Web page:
The kinetics of substitution reactions of metal carbonyl clusters were discussed by Professor A. J. Poë of the University of Toronto. The effect of phosphine ligands (L) in complexes [Ru3(CO)11L] on the further substitution behaviour of these compounds can be analysed in terms of electronic and steric factors. Very good correlations between reaction rates and phosphine basicity (corrected where necessary for steric effects) were obtained. Increased electron donation into the cluster promotes further substitution as would be expected. A wide range of cluster complexes may be obtained by these reactions, providing many interesting opportunities for future investigations.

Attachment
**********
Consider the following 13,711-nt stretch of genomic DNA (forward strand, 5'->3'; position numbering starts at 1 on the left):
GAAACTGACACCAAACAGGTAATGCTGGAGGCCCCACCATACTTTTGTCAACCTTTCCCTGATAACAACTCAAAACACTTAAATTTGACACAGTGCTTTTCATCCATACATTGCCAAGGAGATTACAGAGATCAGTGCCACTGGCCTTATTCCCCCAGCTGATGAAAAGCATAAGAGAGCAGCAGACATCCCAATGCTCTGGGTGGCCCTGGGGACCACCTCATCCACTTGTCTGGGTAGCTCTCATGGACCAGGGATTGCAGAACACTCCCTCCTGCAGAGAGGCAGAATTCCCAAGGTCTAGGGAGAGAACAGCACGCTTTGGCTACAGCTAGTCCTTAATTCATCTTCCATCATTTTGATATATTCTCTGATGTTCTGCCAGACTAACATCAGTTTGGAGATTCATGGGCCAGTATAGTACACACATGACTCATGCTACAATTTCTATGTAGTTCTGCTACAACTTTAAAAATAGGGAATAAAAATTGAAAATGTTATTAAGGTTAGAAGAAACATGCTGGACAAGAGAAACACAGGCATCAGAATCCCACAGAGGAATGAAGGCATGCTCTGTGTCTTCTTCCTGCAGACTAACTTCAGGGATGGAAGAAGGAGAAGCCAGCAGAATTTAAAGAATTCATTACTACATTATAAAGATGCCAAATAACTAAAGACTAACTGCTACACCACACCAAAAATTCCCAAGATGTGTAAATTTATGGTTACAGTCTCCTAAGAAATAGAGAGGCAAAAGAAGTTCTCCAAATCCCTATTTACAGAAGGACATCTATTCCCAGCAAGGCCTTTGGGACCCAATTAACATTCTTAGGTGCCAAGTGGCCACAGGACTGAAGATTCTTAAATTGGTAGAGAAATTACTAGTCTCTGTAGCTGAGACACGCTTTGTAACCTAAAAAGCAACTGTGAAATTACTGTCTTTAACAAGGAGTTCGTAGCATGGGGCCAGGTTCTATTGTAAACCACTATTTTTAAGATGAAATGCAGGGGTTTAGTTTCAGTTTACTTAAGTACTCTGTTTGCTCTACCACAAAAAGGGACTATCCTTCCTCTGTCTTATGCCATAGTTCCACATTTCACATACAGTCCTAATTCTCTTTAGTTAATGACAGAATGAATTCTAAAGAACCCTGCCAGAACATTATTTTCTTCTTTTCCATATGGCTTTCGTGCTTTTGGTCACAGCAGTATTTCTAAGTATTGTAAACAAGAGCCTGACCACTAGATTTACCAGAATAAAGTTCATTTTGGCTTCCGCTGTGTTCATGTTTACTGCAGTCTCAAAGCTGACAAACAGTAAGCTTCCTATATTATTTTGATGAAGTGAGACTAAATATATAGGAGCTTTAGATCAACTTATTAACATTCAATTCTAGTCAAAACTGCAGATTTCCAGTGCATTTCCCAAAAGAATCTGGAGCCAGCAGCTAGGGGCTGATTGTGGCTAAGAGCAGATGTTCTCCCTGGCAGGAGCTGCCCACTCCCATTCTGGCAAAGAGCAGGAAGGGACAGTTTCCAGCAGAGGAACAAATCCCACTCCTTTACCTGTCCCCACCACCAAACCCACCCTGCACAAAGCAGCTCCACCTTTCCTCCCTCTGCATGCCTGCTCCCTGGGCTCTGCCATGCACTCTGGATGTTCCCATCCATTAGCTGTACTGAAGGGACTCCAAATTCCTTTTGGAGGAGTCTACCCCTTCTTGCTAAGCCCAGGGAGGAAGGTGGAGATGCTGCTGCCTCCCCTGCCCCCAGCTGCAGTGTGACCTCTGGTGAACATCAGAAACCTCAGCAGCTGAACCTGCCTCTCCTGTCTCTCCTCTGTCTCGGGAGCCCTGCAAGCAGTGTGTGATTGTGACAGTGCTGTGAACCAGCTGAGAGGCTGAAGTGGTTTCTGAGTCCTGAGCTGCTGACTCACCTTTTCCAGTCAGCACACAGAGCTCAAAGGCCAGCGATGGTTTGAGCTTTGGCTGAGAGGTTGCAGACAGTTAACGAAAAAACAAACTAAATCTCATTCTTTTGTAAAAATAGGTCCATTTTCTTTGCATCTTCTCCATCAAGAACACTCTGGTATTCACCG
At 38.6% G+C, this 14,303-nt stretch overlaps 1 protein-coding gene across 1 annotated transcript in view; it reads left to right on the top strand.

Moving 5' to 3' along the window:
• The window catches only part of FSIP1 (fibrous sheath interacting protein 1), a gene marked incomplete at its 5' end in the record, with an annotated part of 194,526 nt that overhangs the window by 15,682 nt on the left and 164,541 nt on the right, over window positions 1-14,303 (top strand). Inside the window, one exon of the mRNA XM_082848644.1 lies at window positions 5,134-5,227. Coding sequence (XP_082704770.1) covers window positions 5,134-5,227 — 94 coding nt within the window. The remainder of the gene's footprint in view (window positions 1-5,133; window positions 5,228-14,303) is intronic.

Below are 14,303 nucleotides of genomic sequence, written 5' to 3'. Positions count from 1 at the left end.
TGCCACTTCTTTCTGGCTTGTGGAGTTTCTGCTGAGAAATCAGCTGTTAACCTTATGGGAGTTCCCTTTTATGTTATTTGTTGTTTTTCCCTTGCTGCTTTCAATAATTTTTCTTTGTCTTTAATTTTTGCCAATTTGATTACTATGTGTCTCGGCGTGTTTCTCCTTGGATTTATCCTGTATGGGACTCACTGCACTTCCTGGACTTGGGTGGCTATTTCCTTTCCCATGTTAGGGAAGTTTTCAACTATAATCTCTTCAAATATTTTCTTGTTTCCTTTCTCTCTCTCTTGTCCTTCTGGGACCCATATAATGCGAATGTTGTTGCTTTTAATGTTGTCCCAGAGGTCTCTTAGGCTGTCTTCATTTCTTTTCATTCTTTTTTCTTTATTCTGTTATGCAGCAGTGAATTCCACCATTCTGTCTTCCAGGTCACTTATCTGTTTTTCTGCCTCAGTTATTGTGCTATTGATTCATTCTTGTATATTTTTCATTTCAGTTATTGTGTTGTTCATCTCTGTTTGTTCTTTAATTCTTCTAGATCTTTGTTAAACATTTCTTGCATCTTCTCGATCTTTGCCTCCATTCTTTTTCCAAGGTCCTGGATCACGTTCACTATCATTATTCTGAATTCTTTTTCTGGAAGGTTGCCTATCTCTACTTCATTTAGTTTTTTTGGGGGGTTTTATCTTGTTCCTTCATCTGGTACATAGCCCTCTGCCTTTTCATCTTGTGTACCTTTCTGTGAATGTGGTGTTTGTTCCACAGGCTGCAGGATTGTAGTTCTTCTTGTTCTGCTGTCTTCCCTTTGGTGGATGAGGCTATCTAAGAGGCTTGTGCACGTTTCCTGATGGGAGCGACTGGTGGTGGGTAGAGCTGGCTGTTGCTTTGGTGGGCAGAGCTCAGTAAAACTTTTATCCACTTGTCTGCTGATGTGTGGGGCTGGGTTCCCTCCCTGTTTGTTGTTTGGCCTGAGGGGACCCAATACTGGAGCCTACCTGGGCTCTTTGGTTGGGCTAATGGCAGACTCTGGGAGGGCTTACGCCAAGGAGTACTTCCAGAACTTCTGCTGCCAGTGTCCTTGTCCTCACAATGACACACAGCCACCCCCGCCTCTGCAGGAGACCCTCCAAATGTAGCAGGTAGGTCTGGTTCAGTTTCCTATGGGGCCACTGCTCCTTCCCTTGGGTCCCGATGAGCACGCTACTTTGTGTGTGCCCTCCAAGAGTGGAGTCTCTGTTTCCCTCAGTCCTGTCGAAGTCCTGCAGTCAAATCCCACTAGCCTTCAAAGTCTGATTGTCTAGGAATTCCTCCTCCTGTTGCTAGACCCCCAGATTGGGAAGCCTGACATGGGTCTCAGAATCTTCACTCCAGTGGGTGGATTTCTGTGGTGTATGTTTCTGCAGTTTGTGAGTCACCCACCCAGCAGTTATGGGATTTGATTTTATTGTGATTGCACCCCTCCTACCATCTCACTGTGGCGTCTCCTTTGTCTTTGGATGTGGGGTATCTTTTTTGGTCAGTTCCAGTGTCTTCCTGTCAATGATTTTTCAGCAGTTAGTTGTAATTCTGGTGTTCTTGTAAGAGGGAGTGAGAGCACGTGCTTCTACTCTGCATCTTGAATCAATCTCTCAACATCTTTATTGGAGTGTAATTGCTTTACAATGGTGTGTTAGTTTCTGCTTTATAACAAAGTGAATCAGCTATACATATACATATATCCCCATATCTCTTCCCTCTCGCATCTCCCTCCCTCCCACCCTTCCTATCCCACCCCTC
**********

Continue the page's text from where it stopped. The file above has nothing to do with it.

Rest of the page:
The molecular recognition processes contributing to crystal packing and growth were discussed by Professor D. Braga of the University of Bologna, using metal cluster compounds as examples. Differences in the solid state structures of [Ru3(CO)9(C6H6)] and [Os3(CO)9(C6H6)] may be attributed to crystal packing and intermolecular interactions. Intramolecular interactions affecting solid state motions such as the rotation of co-ordinated organic fragments were also considered. The motions of benzene and ethene ligands of [Os3(CO)8(C2H4)(C6H6)] can be explained by the different shapes of the potential energy surfaces for rotation of the two ligands.